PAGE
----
Establishment of anopheline colonies is the backbone of mosquito researches, and the inability to create a healthy colony of difficult-to-rear species is the principal cause behind every failure in research efforts. Very few research experiments concerning the Hyrcanus Group have been documented, during the past two decades, particularly those with a complete multidisciplinary approach (combination of related-aspects of morphology, cytology, molecular investigation, hybridization, susceptibility and refractory to pathogens, etc.), although eight species members of the Hyrcanus Group are found throughout Thailand and/or other Southeast Asian countries [2,3]. This might result from the lack of biological information and/or available laboratory-raised colonies, particularly the adaptive stenogamous colonies that are easy to maintain and mass produce, which reduces time, workload and manpower for artificially mating adult females with males. Hence, this paper reports establishment of a stenogamous colony of An. peditaeniatus that has existed for more than 20 successive generations, as well as promising possible stenogamous colonies of An. paraliae and An. nigerrimus, which are still being established and detailed. Furthermore, the utility of DNA barcoding, which is incorporated with the taxonomic key for exact identification of the eight species members, is present as well.

2 Materials and methods

2.1 Mosquito species and strains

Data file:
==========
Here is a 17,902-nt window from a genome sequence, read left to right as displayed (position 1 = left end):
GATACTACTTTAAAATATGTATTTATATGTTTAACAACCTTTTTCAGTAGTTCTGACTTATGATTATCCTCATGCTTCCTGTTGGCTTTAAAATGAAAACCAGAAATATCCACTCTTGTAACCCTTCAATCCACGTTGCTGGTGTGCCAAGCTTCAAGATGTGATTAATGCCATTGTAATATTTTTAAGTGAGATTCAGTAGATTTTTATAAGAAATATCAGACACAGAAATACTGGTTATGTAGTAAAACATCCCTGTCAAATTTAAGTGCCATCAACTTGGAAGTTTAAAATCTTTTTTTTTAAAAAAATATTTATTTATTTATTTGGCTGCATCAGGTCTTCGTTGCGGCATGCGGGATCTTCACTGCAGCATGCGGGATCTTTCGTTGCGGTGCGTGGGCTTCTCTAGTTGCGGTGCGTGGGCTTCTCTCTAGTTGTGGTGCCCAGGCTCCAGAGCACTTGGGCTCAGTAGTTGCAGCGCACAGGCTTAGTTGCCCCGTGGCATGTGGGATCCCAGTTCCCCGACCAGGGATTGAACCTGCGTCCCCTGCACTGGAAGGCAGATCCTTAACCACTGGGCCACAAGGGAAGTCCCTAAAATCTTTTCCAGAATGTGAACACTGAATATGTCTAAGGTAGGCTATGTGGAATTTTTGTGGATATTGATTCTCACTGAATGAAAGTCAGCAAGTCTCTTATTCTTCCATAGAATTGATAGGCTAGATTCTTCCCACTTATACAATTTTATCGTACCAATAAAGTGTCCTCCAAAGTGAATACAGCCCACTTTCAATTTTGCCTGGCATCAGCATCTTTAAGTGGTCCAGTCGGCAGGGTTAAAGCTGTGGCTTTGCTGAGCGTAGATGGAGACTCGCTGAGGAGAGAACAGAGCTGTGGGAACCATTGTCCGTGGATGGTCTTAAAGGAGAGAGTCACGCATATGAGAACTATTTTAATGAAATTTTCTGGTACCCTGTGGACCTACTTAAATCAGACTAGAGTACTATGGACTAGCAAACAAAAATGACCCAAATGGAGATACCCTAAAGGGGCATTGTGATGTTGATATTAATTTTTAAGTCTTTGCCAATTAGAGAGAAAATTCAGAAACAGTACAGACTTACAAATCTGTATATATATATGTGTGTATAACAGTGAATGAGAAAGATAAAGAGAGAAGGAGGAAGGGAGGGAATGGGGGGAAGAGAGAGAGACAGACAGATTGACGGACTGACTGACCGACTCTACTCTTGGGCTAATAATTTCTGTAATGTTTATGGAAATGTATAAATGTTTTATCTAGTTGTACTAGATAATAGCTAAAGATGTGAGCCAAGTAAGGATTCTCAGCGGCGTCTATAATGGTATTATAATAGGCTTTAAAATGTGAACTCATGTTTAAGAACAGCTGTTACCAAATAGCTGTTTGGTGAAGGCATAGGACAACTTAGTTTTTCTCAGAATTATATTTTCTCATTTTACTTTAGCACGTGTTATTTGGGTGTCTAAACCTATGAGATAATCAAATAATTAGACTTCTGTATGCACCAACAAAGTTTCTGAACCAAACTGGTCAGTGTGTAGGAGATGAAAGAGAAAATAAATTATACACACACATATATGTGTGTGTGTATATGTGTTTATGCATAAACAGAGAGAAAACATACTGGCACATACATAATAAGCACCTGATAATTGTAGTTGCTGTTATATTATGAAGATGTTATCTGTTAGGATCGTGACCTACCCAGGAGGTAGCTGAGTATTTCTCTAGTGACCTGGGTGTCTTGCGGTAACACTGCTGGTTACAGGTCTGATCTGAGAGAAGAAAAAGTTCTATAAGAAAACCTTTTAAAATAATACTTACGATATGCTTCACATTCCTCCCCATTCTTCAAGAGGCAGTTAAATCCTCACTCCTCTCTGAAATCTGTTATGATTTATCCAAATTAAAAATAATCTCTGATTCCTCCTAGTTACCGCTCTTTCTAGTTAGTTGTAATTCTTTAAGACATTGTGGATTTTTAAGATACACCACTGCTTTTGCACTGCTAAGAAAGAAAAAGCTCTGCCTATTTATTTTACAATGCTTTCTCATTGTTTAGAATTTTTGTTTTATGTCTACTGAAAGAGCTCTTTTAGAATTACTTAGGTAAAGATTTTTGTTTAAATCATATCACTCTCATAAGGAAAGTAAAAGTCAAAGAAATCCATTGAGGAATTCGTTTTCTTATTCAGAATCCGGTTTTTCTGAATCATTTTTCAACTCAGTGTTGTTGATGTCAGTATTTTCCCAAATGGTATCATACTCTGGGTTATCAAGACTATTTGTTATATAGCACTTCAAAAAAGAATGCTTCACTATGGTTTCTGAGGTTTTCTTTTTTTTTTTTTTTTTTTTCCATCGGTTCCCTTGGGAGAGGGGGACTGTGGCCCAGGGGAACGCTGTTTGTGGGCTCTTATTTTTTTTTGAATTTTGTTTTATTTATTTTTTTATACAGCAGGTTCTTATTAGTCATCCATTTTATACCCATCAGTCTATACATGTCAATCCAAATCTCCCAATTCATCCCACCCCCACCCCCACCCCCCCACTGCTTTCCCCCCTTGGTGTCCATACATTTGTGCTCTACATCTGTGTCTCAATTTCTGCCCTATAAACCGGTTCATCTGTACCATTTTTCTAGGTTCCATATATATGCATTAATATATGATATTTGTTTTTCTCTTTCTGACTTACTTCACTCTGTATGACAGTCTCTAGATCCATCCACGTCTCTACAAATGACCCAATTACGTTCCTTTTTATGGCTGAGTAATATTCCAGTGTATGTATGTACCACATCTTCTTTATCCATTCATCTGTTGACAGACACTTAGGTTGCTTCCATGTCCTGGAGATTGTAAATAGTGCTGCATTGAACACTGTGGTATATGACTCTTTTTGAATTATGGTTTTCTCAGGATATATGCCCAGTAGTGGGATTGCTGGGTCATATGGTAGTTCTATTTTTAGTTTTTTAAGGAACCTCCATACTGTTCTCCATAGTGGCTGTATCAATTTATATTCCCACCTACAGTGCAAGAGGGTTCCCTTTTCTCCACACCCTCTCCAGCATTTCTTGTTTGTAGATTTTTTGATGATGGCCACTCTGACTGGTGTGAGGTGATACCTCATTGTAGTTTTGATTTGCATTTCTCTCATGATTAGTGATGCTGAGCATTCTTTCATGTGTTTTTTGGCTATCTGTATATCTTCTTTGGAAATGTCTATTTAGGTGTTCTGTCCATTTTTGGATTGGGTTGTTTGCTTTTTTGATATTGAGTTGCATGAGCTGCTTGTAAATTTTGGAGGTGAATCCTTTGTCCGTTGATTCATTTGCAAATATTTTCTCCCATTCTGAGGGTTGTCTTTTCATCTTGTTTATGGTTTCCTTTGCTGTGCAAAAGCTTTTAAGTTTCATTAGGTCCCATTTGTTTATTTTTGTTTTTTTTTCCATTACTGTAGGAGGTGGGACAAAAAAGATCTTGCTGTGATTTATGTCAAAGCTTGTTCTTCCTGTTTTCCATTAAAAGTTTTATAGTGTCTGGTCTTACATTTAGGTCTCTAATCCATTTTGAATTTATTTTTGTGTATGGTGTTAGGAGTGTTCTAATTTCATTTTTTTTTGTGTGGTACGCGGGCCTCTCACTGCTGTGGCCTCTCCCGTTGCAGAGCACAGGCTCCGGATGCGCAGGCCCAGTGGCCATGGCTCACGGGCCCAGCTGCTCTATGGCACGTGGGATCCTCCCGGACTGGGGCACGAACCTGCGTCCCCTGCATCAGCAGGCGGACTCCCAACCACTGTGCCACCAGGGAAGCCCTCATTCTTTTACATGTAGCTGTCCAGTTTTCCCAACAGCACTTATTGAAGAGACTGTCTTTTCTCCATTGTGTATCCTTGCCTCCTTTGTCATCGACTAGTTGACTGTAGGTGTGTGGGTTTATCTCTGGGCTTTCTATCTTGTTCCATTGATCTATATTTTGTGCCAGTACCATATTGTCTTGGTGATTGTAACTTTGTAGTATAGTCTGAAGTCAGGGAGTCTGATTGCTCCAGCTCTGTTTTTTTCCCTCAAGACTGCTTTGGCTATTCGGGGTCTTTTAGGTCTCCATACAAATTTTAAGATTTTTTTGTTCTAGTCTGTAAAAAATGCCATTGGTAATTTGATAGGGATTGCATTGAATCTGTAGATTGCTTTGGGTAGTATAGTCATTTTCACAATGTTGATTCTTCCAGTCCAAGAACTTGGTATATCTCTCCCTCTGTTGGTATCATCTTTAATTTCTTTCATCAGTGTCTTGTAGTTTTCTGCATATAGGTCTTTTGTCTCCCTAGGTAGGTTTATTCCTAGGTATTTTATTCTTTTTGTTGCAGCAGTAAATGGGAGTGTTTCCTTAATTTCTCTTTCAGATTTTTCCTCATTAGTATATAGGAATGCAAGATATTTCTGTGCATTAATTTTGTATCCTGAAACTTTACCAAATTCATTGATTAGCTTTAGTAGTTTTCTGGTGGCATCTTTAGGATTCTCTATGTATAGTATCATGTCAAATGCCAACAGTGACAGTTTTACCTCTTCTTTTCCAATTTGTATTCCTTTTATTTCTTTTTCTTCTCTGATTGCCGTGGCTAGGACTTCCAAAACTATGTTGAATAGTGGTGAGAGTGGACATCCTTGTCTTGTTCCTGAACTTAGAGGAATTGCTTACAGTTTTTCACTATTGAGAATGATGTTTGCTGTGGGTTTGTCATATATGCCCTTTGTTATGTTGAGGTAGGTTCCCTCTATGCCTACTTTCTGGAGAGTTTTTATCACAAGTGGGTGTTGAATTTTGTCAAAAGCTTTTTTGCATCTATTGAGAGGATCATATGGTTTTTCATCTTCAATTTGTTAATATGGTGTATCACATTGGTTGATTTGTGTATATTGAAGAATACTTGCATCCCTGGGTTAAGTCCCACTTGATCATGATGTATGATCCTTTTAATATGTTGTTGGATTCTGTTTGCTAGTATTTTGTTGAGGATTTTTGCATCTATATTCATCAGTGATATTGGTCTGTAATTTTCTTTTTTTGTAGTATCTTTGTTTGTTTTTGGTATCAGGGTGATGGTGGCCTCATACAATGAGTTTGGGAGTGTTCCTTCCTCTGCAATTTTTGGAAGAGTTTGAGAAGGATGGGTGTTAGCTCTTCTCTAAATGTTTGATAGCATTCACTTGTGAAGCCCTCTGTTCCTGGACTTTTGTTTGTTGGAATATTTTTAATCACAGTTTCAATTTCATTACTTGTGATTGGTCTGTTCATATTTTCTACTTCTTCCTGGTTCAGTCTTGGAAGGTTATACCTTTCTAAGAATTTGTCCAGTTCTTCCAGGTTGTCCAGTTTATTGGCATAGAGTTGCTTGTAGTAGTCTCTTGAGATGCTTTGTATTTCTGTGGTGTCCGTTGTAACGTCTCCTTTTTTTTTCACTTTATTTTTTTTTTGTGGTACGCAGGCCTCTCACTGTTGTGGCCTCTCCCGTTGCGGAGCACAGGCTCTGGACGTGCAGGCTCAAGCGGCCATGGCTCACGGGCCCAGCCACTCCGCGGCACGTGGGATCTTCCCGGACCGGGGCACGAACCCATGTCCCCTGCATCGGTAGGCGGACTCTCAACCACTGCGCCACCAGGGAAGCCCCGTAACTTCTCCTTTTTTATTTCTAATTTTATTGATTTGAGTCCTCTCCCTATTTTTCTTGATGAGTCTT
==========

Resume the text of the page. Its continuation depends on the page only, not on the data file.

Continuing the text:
Eight species members of the Hyrcanus Group were collected in five provinces of western and southern Thailand, where malaria and filariasis are endemic due to Plasmodium falciparum and P. vivax, and W. bancrofti, respectively [16,18]. The species and strains were as follows: An. argyropus (Nakhon Si Thammarat strain: 08°29′N, 100°0′E), An. crawfordi (Trang strain: 07°33′N, 99°38′E), An. nigerrimus (Songkhla strain: 07°13′N, 100°37′E), An. nitidus (Phang Nga strain: 08°27′N, 98°31′E), An. paraliae (Ratchaburi strain: 13°30′N, 99°54′E), An. peditaeniatus (Phang Nga strain: 08°27′N, 98°31′E), An. pursati (Ratchaburi strain: 13°30′N, 99° 54′E) and An. sinensis (Chumphon strain: 10°29′N, 99°11′E). Wild caught, fully engorged females of these species members were collected from cow-baited traps.

2.2 Species identification

Identification of wild caught females followed standard illustrated keys [2–4]. Subsequently, identification using intact morphology of eggs, larvae, pupal skins and adult females were performed intensively in F1-progenies of iso-female lines.

2.3 Molecular investigation